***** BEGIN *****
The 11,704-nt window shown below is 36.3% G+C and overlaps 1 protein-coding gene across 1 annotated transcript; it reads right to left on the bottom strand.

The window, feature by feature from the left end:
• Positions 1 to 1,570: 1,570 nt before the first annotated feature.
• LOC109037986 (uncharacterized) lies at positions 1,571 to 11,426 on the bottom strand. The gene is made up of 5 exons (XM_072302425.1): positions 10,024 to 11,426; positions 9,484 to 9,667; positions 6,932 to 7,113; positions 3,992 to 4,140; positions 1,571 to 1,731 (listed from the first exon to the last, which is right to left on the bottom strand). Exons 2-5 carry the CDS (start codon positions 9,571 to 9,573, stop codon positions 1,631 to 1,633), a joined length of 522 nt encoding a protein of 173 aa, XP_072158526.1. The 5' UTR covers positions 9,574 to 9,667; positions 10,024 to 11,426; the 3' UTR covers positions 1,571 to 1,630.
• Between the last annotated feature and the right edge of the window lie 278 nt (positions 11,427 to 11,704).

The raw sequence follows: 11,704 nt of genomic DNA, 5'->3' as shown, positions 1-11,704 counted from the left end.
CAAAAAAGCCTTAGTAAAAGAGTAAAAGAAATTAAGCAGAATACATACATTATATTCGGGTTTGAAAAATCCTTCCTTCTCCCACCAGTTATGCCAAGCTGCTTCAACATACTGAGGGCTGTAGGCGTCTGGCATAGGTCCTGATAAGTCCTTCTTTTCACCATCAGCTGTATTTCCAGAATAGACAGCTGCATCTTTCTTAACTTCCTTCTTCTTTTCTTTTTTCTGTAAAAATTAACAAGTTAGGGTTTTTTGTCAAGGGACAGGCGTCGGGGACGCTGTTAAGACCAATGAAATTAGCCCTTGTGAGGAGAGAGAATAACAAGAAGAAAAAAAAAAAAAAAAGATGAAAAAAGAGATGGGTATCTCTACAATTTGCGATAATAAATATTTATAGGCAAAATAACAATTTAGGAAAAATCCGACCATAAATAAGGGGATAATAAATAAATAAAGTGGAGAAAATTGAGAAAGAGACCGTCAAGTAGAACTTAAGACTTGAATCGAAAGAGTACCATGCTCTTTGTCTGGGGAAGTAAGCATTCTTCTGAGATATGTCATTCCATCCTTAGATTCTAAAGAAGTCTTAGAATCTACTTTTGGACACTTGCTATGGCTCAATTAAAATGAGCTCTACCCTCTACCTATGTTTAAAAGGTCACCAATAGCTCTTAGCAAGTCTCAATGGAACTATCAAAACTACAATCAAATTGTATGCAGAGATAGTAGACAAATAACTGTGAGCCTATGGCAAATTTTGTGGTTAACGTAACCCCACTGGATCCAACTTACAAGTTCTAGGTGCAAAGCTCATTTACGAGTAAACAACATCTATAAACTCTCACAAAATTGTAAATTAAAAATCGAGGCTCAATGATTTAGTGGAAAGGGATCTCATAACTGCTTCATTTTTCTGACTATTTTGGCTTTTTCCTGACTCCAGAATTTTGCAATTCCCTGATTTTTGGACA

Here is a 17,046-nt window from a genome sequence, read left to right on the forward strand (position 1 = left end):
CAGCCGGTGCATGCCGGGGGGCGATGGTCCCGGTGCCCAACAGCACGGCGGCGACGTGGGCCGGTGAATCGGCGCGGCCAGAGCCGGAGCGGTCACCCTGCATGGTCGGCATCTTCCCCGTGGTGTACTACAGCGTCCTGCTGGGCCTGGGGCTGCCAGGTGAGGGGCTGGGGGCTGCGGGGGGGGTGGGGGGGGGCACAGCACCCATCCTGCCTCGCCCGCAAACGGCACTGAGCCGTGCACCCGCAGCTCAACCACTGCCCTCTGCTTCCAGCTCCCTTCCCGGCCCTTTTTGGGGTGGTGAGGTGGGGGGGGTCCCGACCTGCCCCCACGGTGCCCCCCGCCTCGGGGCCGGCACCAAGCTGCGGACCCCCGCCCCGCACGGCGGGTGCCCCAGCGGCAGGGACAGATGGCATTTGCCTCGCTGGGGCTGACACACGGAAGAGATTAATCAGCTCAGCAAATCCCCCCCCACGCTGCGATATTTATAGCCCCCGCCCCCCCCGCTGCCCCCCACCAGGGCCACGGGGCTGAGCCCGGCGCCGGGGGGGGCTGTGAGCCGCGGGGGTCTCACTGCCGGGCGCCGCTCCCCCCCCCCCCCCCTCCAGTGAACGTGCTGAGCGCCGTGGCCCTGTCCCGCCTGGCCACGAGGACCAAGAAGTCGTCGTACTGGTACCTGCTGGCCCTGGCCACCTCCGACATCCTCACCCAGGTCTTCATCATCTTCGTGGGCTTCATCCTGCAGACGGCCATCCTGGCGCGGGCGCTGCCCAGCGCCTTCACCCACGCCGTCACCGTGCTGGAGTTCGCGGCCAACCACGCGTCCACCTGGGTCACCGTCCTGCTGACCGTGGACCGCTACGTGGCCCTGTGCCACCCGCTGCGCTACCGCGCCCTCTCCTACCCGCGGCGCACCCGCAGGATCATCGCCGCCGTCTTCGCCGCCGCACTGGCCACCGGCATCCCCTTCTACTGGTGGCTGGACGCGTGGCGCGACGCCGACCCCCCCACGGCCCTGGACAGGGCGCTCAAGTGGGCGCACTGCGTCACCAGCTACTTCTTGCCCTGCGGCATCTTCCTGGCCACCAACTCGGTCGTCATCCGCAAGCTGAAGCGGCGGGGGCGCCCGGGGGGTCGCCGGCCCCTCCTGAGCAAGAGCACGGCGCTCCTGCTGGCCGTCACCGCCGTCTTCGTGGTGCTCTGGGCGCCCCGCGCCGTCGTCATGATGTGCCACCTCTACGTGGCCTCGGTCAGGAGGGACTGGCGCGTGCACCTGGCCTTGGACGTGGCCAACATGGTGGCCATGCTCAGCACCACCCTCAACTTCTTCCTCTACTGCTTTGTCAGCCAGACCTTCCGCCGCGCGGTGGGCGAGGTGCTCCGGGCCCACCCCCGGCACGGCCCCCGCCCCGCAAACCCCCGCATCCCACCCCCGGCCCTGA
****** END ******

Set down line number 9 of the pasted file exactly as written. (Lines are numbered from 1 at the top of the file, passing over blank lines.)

CAGCCGGTGCATGCCGGGGGGCGATGGTCCCGGTGCCCAACAGCACGGCGGCGACGTGGGCCGGTGAATCGGCGCGGCCAGAGCCGGAGCGGTCACCCTGCATGGTCGGCATCTTCCCCGTGGTGTACTACAGCGTCCTGCTGGGCCTGGGGCTGCCAGGTGAGGGGCTGGGGGCTGCGGGGGGGGTGGGGGGGGGCACAGCACCCATCCTGCCTCGCCCGCAAACGGCACTGAGCCGTGCACCCGCAGCTCAACCACTGCCCTCTGCTTCCAGCTCCCTTCCCGGCCCTTTTTGGGGTGGTGAGGTGGGGGGGGTCCCGACCTGCCCCCACGGTGCCCCCCGCCTCGGGGCCGGCACCAAGCTGCGGACCCCCGCCCCGCACGGCGGGTGCCCCAGCGGCAGGGACAGATGGCATTTGCCTCGCTGGGGCTGACACACGGAAGAGATTAATCAGCTCAGCAAATCCCCCCCCACGCTGCGATATTTATAGCCCCCGCCCCCCCCGCTGCCCCCCACCAGGGCCACGGGGCTGAGCCCGGCGCCGGGGGGGGCTGTGAGCCGCGGGGGTCTCACTGCCGGGCGCCGCTCCCCCCCCCCCCCCCTCCAGTGAACGTGCTGAGCGCCGTGGCCCTGTCCCGCCTGGCCACGAGGACCAAGAAGTCGTCGTACTGGTACCTGCTGGCCCTGGCCACCTCCGACATCCTCACCCAGGTCTTCATCATCTTCGTGGGCTTCATCCTGCAGACGGCCATCCTGGCGCGGGCGCTGCCCAGCGCCTTCACCCACGCCGTCACCGTGCTGGAGTTCGCGGCCAACCACGCGTCCACCTGGGTCACCGTCCTGCTGACCGTGGACCGCTACGTGGCCCTGTGCCACCCGCTGCGCTACCGCGCCCTCTCCTACCCGCGGCGCACCCGCAGGATCATCGCCGCCGTCTTCGCCGCCGCACTGGCCACCGGCATCCCCTTCTACTGGTGGCTGGACGCGTGGCGCGACGCCGACCCCCCCACGGCCCTGGACAGGGCGCTCAAGTGGGCGCACTGCGTCACCAGCTACTTCTTGCCCTGCGGCATCTTCCTGGCCACCAACTCGGTCGTCATCCGCAAGCTGAAGCGGCGGGGGCGCCCGGGGGGTCGCCGGCCCCTCCTGAGCAAGAGCACGGCGCTCCTGCTGGCCGTCACCGCCGTCTTCGTGGTGCTCTGGGCGCCCCGCGCCGTCGTCATGATGTGCCACCTCTACGTGGCCTCGGTCAGGAGGGACTGGCGCGTGCACCTGGCCTTGGACGTGGCCAACATGGTGGCCATGCTCAGCACCACCCTCAACTTCTTCCTCTACTGCTTTGTCAGCCAGACCTTCCGCCGCGCGGTGGGCGAGGTGCTCCGGGCCCACCCCCGGCACGGCCCCCGCCCCGCAAACCCCCGCATCCCACCCCCGGCCCTGA